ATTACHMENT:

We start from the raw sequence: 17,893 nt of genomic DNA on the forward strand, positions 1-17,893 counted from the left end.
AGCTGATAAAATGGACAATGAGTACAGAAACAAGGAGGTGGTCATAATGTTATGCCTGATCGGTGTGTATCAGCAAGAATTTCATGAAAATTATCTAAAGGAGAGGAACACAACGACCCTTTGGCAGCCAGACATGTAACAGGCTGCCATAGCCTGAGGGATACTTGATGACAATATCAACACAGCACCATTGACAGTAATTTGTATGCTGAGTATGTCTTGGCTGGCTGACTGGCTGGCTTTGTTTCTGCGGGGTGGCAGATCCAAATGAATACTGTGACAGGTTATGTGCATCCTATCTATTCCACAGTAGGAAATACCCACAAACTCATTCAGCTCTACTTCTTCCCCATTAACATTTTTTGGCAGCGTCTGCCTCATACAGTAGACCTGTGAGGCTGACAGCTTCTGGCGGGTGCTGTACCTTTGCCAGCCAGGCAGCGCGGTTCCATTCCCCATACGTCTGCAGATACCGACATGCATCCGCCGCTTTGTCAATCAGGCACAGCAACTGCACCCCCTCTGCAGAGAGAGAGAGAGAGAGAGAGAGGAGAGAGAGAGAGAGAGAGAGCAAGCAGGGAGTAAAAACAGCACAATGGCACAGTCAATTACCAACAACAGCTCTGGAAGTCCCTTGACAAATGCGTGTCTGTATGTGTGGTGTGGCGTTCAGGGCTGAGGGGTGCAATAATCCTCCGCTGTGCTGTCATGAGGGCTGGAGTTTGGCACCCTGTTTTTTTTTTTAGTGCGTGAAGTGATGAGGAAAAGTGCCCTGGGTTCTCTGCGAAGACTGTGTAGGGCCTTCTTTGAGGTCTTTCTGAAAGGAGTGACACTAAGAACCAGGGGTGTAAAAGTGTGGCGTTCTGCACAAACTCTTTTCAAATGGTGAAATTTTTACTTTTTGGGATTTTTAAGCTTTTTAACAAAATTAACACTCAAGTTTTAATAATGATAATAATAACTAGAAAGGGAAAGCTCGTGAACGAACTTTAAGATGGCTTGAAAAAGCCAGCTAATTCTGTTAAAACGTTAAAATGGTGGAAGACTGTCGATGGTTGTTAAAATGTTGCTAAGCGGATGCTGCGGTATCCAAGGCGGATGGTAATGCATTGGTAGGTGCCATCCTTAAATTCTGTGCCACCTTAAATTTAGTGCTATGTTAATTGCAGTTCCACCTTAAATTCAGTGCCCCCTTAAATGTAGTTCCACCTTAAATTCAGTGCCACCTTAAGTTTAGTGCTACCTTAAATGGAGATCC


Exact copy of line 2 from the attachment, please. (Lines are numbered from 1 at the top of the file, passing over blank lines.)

AGCTGATAAAATGGACAATGAGTACAGAAACAAGGAGGTGGTCATAATGTTATGCCTGATCGGTGTGTATCAGCAAGAATTTCATGAAAATTATCTAAAGGAGAGGAACACAACGACCCTTTGGCAGCCAGACATGTAACAGGCTGCCATAGCCTGAGGGATACTTGATGACAATATCAACACAGCACCATTGACAGTAATTTGTATGCTGAGTATGTCTTGGCTGGCTGACTGGCTGGCTTTGTTTCTGCGGGGTGGCAGATCCAAATGAATACTGTGACAGGTTATGTGCATCCTATCTATTCCACAGTAGGAAATACCCACAAACTCATTCAGCTCTACTTCTTCCCCATTAACATTTTTTGGCAGCGTCTGCCTCATACAGTAGACCTGTGAGGCTGACAGCTTCTGGCGGGTGCTGTACCTTTGCCAGCCAGGCAGCGCGGTTCCATTCCCCATACGTCTGCAGATACCGACATGCATCCGCCGCTTTGTCAATCAGGCACAGCAACTGCACCCCCTCTGCAGAGAGAGAGAGAGAGAGAGAGAGGAGAGAGAGAGAGAGAGAGAGCAAGCAGGGAGTAAAAACAGCACAATGGCACAGTCAATTACCAACAACAGCTCTGGAAGTCCCTTGACAAATGCGTGTCTGTATGTGTGGTGTGGCGTTCAGGGCTGAGGGGTGCAATAATCCTCCGCTGTGCTGTCATGAGGGCTGGAGTTTGGCACCCTGTTTTTTTTTTTAGTGCGTGAAGTGATGAGGAAAAGTGCCCTGGGTTCTCTGCGAAGACTGTGTAGGGCCTTCTTTGAGGTCTTTCTGAAAGGAGTGACACTAAGAACCAGGGGTGTAAAAGTGTGGCGTTCTGCACAAACTCTTTTCAAATGGTGAAATTTTTACTTTTTGGGATTTTTAAGCTTTTTAACAAAATTAACACTCAAGTTTTAATAATGATAATAATAACTAGAAAGGGAAAGCTCGTGAACGAACTTTAAGATGGCTTGAAAAAGCCAGCTAATTCTGTTAAAACGTTAAAATGGTGGAAGACTGTCGATGGTTGTTAAAATGTTGCTAAGCGGATGCTGCGGTATCCAAGGCGGATGGTAATGCATTGGTAGGTGCCATCCTTAAATTCTGTGCCACCTTAAATTTAGTGCTATGTTAATTGCAGTTCCACCTTAAATTCAGTGCCCCCTTAAATGTAGTTCCACCTTAAATTCAGTGCCACCTTAAGTTTAGTGCTACCTTAAATGGAGATCC